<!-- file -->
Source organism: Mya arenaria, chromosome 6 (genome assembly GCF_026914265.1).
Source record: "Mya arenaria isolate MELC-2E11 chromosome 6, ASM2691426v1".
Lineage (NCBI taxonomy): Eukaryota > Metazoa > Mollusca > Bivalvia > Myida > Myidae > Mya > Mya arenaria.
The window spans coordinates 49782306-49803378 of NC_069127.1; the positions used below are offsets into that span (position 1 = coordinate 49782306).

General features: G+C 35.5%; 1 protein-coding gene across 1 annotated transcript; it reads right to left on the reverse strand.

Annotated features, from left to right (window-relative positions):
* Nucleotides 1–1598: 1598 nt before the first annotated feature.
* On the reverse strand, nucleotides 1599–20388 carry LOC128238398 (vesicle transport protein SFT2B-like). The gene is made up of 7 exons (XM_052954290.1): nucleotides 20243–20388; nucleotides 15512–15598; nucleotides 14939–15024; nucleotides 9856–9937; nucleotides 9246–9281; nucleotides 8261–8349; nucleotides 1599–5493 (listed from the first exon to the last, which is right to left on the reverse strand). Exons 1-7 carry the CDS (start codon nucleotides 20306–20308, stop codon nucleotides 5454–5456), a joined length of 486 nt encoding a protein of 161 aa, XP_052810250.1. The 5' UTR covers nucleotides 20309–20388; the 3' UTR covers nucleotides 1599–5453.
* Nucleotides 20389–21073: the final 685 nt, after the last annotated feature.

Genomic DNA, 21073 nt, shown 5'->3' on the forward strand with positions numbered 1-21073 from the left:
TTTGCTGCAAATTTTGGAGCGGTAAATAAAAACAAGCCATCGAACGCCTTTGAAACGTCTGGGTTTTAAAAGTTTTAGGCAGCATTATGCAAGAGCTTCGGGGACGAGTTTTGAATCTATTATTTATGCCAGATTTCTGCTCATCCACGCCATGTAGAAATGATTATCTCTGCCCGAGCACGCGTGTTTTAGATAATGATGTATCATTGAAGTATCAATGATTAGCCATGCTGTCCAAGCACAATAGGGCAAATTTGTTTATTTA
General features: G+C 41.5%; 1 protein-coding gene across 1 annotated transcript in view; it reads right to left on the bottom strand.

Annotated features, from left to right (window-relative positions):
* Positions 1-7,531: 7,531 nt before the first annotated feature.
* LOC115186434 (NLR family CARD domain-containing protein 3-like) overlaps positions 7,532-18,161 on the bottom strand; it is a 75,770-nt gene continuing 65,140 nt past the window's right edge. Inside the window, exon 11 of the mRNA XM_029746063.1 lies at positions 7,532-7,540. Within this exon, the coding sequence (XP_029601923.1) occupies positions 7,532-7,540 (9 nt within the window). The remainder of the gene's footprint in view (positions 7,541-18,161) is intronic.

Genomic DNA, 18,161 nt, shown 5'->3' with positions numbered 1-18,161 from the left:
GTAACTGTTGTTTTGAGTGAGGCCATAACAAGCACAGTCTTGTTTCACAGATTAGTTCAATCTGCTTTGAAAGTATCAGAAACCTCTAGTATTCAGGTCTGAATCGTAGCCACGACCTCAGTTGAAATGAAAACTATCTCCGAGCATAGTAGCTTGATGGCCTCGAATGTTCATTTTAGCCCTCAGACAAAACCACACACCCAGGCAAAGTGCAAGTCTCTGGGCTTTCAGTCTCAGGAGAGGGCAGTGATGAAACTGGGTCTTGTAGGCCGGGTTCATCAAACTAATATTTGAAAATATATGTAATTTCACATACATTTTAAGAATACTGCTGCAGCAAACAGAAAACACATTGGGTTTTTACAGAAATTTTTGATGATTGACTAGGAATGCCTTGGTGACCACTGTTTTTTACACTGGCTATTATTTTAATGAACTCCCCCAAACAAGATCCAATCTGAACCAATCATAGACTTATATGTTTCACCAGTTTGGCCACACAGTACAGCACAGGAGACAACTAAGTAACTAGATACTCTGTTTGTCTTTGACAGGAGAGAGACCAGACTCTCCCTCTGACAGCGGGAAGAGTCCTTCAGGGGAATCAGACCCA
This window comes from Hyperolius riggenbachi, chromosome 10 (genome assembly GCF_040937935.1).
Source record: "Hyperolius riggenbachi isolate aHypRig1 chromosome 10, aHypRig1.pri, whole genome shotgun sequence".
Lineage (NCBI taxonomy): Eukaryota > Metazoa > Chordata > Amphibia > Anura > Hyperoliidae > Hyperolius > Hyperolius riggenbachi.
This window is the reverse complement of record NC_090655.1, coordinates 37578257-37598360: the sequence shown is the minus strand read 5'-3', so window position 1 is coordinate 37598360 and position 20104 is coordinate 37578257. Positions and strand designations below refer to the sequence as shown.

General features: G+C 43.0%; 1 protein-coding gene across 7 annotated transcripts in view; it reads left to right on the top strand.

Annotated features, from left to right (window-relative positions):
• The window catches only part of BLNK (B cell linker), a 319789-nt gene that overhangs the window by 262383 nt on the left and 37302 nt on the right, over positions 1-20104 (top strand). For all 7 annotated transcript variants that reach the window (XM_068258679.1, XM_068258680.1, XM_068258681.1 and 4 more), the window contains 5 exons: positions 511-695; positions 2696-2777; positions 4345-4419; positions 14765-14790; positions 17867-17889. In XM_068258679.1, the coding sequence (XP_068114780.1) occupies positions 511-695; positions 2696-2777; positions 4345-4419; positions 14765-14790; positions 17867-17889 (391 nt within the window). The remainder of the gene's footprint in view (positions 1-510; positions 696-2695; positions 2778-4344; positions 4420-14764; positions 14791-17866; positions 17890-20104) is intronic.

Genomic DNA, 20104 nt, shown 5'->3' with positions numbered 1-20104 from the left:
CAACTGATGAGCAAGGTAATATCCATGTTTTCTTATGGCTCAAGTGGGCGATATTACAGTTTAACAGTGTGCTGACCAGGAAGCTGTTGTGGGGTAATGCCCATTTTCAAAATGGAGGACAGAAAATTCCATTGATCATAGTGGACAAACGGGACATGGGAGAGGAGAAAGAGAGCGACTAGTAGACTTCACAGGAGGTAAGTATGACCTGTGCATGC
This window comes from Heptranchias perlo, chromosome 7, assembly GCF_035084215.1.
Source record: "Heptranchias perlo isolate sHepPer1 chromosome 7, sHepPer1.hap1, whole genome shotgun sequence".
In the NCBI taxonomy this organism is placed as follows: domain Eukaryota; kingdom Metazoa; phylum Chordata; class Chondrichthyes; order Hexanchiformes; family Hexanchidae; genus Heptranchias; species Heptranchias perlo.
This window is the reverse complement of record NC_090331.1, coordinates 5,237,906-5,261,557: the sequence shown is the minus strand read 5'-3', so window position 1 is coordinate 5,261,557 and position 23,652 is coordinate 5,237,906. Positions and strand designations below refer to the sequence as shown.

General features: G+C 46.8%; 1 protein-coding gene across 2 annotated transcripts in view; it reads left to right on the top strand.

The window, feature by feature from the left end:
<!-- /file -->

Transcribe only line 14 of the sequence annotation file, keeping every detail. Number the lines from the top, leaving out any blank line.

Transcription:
* Positions 1-7,531: 7,531 nt before the first annotated feature.